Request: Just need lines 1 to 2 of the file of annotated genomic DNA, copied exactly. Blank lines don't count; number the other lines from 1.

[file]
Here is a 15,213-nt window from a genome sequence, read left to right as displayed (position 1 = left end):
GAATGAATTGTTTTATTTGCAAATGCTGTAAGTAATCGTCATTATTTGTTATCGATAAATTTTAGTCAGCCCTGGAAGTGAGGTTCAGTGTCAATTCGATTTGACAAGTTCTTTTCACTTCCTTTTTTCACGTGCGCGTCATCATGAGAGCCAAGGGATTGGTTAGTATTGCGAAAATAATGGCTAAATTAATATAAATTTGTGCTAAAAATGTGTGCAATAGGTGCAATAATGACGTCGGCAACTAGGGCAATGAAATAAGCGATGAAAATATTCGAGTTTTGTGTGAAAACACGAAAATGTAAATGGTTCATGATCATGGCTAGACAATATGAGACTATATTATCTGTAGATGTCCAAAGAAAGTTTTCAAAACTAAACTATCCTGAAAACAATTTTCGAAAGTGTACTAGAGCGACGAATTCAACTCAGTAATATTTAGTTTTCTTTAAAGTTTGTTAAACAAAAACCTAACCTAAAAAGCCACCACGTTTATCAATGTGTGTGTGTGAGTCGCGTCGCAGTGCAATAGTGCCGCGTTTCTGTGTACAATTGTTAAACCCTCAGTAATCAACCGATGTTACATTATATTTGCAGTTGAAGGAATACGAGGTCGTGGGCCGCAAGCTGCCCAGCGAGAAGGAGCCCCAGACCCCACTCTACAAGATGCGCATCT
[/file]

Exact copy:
Here is a 15,213-nt window from a genome sequence, read left to right as displayed (position 1 = left end):
GAATGAATTGTTTTATTTGCAAATGCTGTAAGTAATCGTCATTATTTGTTATCGATAAATTTTAGTCAGCCCTGGAAGTGAGGTTCAGTGTCAATTCGATTTGACAAGTTCTTTTCACTTCCTTTTTTCACGTGCGCGTCATCATGAGAGCCAAGGGATTGGTTAGTATTGCGAAAATAATGGCTAAATTAATATAAATTTGTGCTAAAAATGTGTGCAATAGGTGCAATAATGACGTCGGCAACTAGGGCAATGAAATAAGCGATGAAAATATTCGAGTTTTGTGTGAAAACACGAAAATGTAAATGGTTCATGATCATGGCTAGACAATATGAGACTATATTATCTGTAGATGTCCAAAGAAAGTTTTCAAAACTAAACTATCCTGAAAACAATTTTCGAAAGTGTACTAGAGCGACGAATTCAACTCAGTAATATTTAGTTTTCTTTAAAGTTTGTTAAACAAAAACCTAACCTAAAAAGCCACCACGTTTATCAATGTGTGTGTGTGAGTCGCGTCGCAGTGCAATAGTGCCGCGTTTCTGTGTACAATTGTTAAACCCTCAGTAATCAACCGATGTTACATTATATTTGCAGTTGAAGGAATACGAGGTCGTGGGCCGCAAGCTGCCCAGCGAGAAGGAGCCCCAGACCCCACTCTACAAGATGCGCATCT